In the 1920s, a medical doctor named Samuel T. Orton was studying a new and disturbing epidemic that was being called "congenital word blindness."
Large numbers of children with normal vision, hearing, and intelligence
were mysteriously failing to learn to read. Many of these children then
went on to develop emotional and behavior problems. All of these
problems were being blamed on some unknown disease of the child's
nervous system. Dr. Orton found that the explanation was much simpler.
He found that the schools were using an ineffective method for teaching
children to read. Instead of teaching the children to sound out the
words letter by letter (phonics), the schools were asking children to
memorize whole words. This latter method has been called sight-reading,
look-say, or whole word. It's the center of the "whole language"
educational approach that proved to be so disastrous in California in
the late 1980s. When Orton's "word blind" patients were taught phonics,
they quickly learned to read and their emotional and behavior problems
Today, many of our schools are still using that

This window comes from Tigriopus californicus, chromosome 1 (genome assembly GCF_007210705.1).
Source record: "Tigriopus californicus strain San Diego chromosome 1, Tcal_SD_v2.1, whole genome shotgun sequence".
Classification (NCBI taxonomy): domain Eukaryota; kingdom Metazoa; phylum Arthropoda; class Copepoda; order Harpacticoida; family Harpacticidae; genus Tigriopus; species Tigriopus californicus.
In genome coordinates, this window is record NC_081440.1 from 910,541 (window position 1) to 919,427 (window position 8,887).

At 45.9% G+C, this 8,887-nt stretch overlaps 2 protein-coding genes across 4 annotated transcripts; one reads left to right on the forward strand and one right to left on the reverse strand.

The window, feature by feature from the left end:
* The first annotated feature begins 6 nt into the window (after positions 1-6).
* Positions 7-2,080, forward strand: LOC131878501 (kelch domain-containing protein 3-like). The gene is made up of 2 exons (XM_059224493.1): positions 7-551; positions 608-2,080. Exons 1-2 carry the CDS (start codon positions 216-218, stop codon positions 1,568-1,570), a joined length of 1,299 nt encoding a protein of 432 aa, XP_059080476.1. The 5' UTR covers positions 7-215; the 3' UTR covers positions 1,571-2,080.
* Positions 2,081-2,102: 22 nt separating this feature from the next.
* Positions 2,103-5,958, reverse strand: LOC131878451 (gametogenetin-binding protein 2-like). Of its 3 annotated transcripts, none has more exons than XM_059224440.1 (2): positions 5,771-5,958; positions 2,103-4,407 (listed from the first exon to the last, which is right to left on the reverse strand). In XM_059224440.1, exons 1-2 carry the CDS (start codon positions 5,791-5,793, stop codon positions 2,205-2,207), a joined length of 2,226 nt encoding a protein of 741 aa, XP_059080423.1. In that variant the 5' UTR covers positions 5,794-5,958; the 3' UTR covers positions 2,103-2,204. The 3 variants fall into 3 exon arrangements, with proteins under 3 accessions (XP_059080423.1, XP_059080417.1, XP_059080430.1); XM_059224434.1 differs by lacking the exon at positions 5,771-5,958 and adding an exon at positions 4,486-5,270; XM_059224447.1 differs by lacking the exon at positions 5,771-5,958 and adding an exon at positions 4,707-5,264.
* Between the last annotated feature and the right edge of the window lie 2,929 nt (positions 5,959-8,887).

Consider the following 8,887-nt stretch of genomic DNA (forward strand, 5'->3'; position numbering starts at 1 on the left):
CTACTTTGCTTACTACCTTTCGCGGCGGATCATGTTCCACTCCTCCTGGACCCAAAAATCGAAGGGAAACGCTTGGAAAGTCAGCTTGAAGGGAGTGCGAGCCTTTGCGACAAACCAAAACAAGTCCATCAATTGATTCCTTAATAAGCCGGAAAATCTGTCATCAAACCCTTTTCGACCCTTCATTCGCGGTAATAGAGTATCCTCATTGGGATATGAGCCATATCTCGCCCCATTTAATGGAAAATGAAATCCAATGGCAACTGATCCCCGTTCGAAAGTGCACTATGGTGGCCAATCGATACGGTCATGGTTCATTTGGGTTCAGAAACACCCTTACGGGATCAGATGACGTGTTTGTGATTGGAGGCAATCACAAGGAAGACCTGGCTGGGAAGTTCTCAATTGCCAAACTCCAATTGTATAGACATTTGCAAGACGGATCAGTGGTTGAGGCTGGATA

ineffective method of teaching reading, and many of their students are
still ending up functionally illiterate. As in the 1920s, the child's
nervous system, rather than the methods of instruction, is usually
blamed for the child's failure to learn. The children are given
diagnostic labels such as dyslexia or learning disability. These
children may be given "remedial" reading instruction, which usually
means just a bigger dose of the method that has already failed. When the
children express boredom or frustration because they can't keep up with
the rest of the class, they are given even more diagnostic labels:
attention-deficit disorder and attention-deficit hyperactivity disorder.
Children who become so frustrated and angry that they lose all respect
for their parents and teachers are given yet another diagnostic label:
oppositional defiant disorder. If that problem escalates, the child is
given a diagnosis of conduct disorder.
All of this misery is preventable. Up until
the 1830s, children were taught to read any alphabetic language by
learning the sounds associated with the letters. They were then taught
how to combine those sounds into syllables and those syllables into
words. This method, which is commonly called phonics, was used in the New England Primer